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Small U.S. brokers push for expanded ARS buybacks

NEW YORK, Aug 18 (Reuters) - A group of regional brokerages wants state and federal regulators to expand the scope of their auction-rate securities settlements to ensure all investors can sell the illiquid bonds.

The Regional Bond Dealers Association is urging the U.S. Securities and Exchange Commission, the attorney general of New York and other state authorities to demand that primary bond dealers repurchase ARS from any customer who bought them, regardless of which firm distributed the securities.

Of the $160 billion of ARS still outstanding, about $60 billion are owned by investors who bought them from secondary dealers, the RBDA said on Monday. These investors are not covered under agreements struck with Citigroup C.N, UBS UBSN.VX and three other banks.

The five banks have agreed to buy back billions of dollars of ARS to settle charges that they misled investors about the debt’s risk. The buybacks apply largely to retail customers, charities and small to mid-size businesses.

ARS are long-term debt that is priced weekly or monthly though auctions that offer the opportunity to cash out.

Michael Decker, co-CEO of the RBDA, argues that lead dealers ought to buy back ARS because they controlled every aspect of the auctions and kept regional brokerages in the dark when the ARS market began to sour.

“There are thousands of investors who own bonds from the auction programs but who are not covered by terms of these deals,” Decker said.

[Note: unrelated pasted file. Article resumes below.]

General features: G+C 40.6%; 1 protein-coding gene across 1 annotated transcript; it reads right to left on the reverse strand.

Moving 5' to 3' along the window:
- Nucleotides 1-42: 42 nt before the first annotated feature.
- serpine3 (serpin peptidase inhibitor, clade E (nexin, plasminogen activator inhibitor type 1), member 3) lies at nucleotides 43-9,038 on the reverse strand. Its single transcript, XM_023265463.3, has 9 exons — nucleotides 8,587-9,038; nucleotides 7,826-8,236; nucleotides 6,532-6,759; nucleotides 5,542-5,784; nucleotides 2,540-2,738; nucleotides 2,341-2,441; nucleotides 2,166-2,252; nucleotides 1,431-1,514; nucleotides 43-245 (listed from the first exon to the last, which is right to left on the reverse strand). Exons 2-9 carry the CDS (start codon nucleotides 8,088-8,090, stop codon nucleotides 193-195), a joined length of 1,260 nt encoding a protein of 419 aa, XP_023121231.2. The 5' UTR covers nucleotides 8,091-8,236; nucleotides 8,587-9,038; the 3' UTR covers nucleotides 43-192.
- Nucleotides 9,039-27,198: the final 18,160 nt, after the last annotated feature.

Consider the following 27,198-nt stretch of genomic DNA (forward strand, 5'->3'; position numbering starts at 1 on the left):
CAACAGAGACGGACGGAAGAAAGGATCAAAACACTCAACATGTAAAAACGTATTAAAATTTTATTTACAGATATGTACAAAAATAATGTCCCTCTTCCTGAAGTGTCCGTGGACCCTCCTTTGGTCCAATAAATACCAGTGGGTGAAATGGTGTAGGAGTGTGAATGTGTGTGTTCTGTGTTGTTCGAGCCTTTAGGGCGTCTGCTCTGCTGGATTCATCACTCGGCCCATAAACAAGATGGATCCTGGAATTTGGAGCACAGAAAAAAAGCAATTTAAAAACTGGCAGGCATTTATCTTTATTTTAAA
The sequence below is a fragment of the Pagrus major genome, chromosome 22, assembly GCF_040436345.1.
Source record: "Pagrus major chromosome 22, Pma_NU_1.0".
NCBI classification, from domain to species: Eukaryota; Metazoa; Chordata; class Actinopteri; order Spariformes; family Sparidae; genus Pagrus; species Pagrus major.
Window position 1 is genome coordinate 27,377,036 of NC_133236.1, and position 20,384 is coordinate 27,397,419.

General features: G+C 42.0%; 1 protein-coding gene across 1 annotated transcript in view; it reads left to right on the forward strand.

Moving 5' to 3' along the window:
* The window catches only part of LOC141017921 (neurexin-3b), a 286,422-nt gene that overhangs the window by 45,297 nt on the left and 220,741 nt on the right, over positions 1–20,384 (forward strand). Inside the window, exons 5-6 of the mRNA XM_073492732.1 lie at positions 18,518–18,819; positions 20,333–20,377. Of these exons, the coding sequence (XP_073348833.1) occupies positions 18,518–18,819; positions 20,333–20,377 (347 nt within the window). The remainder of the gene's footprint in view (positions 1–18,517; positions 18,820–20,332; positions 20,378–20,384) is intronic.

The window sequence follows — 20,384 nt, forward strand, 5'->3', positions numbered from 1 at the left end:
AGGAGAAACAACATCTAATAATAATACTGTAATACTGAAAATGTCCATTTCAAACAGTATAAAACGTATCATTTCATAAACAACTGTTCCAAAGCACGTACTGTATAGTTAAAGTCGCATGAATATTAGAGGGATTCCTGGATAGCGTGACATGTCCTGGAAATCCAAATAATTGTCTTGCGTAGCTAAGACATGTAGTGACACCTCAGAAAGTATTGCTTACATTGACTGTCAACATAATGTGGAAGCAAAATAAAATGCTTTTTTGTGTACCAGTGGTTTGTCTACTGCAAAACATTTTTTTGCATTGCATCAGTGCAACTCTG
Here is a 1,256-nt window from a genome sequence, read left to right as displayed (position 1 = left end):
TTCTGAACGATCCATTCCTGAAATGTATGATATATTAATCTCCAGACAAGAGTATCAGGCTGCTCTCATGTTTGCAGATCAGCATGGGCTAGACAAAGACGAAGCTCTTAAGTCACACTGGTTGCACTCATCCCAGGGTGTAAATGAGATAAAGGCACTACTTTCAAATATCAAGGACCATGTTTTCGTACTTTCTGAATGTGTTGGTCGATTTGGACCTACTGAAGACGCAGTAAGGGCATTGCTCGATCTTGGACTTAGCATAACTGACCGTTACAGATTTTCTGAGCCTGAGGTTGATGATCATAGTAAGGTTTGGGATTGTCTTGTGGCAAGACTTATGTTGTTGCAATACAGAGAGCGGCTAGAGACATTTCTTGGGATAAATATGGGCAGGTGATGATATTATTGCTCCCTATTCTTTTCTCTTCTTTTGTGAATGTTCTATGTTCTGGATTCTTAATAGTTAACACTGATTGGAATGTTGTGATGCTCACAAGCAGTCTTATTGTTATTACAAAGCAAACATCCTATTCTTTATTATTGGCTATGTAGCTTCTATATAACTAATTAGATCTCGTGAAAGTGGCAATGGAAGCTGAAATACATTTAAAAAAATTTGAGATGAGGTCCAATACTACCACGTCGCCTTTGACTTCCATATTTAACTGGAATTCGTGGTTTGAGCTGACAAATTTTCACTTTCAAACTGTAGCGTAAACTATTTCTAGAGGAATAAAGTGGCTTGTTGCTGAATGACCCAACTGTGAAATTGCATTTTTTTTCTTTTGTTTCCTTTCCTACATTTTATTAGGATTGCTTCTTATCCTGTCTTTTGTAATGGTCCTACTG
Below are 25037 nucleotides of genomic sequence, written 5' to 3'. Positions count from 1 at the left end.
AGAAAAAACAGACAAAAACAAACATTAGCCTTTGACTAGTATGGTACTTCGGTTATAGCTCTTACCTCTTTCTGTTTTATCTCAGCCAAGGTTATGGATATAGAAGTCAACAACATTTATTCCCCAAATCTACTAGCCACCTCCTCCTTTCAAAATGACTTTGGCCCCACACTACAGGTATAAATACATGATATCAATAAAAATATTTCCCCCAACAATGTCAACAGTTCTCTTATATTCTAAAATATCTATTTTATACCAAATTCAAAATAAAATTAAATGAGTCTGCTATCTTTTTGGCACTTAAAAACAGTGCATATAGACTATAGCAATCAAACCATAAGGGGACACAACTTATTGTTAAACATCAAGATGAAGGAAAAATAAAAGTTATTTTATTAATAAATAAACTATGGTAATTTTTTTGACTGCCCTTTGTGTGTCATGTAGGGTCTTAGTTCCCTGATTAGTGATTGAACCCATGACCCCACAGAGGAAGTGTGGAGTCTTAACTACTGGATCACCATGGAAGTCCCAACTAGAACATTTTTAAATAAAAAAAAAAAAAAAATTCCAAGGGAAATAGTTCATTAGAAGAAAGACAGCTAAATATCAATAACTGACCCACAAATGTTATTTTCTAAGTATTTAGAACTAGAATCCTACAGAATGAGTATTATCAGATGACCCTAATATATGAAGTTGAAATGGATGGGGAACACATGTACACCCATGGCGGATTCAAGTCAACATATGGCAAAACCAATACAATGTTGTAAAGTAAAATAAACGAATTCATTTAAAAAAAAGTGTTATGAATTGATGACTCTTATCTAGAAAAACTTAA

Officials from the SEC were not immediately available for comment. The office of New York Attorney General Andrew Cuomo declined to comment.

Decker said the agreements signed by Citi, UBS, Wachovia Securities WB.N, Morgan Stanley MS.N and JPMorgan Chase & Co JPM.N are preliminary and can be amended.

The RBDA says lead dealers have an obligation to buy back illiquid ARS, or make some other form of compensation, because they oversaw the auctions. Lead dealers propped up struggling auctions in 2007 as the credit crunch worsened, before giving up and letting the auctions fail outright in late January 2008. The market, essentially as liquid as cash for the past 25 years, has been frozen ever since.

Regional brokerages “were not the ones controlling the information about the market downturn,” Decker said.

Smaller brokerages are concerned that they will be required to make their customers whole, repurchasing ARS. Unlike the big firms, though, regional dealers have far less capital to support long-term holdings of illiquid securities.

Decker said big firms also can draw on financing from the Federal Reserve’s primary dealer credit facility. Big firms conceivably could pledge the ARS they buy back to the Fed as collateral, he said. (Editing by John Wallace)

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